Plants for a good interior climate


Plants for a healthy indoor climate

Plants can contribute significantly towards improving the climate in office buildings. They add moisture to the air, can help purify the air and create a pleasant environment. These benefits can deliver cost savings, for example by reducing the need for artificial climate control (energy savings) or by improving the performance of the users of the building (work productivity).

This research should lead to more intensive and targeted use of greenery in buildings for a sustainable layout and a healthy living and working climate. The researchers are looking not only at what plants physically contribute to the air quality in buildings, but also the influence of this on the well-being and health of the users of the building. The primary focus is on employees. What are the actual effects of the large-scale use of plants on the interior climate? First, a cost/benefit analysis will be carried out. Is it possible to make savings on the traditional energy-intensive air treatment systems? Can plants reduce absenteeism due to sickness or boost concentration and productivity?

A number of companies were selected that want to improve the physical and mental wellbeing of their employees in a green manner and whose employees do a lot of sitting or mentally demanding work with no view of greenery. The researchers will place a carefully chosen range of plants in these companies and over two years will take a number of measurements of air quality (air humidity, CO2, VOC), but also of the welfare of the employees.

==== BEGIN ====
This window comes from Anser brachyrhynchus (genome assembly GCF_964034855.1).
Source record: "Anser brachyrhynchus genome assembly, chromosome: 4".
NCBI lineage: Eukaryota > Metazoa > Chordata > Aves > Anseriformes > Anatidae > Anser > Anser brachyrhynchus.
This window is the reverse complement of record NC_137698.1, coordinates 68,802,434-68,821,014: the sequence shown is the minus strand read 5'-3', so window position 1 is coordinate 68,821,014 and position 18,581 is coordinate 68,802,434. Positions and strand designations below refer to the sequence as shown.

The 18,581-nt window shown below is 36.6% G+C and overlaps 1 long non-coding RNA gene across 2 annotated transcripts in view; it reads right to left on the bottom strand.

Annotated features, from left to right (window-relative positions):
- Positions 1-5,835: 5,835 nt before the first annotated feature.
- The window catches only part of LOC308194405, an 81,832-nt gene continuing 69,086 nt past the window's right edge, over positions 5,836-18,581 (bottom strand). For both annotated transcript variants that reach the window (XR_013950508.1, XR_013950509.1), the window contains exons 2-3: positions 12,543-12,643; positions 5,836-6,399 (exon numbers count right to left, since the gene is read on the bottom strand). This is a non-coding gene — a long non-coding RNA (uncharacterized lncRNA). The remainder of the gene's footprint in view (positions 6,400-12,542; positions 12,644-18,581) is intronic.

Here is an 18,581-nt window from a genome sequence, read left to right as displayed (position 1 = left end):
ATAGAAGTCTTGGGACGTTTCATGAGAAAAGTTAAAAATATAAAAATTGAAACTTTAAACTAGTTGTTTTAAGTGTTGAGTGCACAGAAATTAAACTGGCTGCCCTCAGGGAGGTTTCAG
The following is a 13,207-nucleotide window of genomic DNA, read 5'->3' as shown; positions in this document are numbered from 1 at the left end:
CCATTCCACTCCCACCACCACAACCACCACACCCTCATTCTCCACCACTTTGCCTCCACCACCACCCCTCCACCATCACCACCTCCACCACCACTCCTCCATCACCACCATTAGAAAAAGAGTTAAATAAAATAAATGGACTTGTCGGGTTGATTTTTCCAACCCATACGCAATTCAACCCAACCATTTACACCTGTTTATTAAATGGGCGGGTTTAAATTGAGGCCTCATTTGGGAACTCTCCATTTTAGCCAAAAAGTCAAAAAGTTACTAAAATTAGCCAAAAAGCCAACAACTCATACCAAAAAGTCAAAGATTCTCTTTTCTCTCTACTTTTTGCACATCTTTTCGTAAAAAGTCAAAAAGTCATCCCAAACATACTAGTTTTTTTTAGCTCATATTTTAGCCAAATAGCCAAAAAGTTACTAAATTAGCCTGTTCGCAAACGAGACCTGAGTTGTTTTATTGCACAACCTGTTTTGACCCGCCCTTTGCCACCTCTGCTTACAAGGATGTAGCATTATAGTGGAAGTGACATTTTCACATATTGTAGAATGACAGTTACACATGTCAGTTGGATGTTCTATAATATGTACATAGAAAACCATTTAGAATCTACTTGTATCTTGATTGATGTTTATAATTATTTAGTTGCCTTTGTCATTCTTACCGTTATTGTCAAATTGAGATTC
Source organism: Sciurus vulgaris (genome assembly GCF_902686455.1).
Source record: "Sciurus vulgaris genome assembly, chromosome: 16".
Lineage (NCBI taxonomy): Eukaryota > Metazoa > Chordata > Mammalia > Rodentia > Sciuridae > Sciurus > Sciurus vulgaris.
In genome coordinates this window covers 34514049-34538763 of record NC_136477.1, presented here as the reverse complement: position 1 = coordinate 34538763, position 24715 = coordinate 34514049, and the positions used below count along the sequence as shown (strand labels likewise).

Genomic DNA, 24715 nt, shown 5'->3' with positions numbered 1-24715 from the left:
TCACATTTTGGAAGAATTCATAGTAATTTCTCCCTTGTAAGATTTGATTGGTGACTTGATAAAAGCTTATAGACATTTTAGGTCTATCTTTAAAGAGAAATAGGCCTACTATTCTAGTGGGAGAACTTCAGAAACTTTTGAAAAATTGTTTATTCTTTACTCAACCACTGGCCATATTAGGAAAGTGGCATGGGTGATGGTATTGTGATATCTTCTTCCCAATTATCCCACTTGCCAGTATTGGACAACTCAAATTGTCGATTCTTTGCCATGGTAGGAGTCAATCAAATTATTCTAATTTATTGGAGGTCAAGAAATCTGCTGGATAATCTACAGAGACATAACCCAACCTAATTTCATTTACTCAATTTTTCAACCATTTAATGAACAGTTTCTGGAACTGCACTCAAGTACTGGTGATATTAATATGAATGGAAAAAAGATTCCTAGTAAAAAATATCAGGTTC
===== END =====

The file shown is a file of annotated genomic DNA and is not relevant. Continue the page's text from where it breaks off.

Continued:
This project is a joint venture between research institutions (Wageningen University & Research and Fytagoras) and businesses (Royal Flora Holland, Donkergroen, Noviflora, Dutch Green Building Council, Priva, iVerde) and is co-funded by the Horticulture and Propagation Materials top sector. Wageningen Environmental Research (Alterra) will contribute their expertise on the measurement of welfare and well-being and Fytagoras has experience in measuring the effects of plants on air quality. Donkergroen will be responsible for caring for the plants and the other partners will contribute knowledge of buildings and the top sector to ensure the costs and benefits are determined optimally.

This project is being carried out in the Netherlands.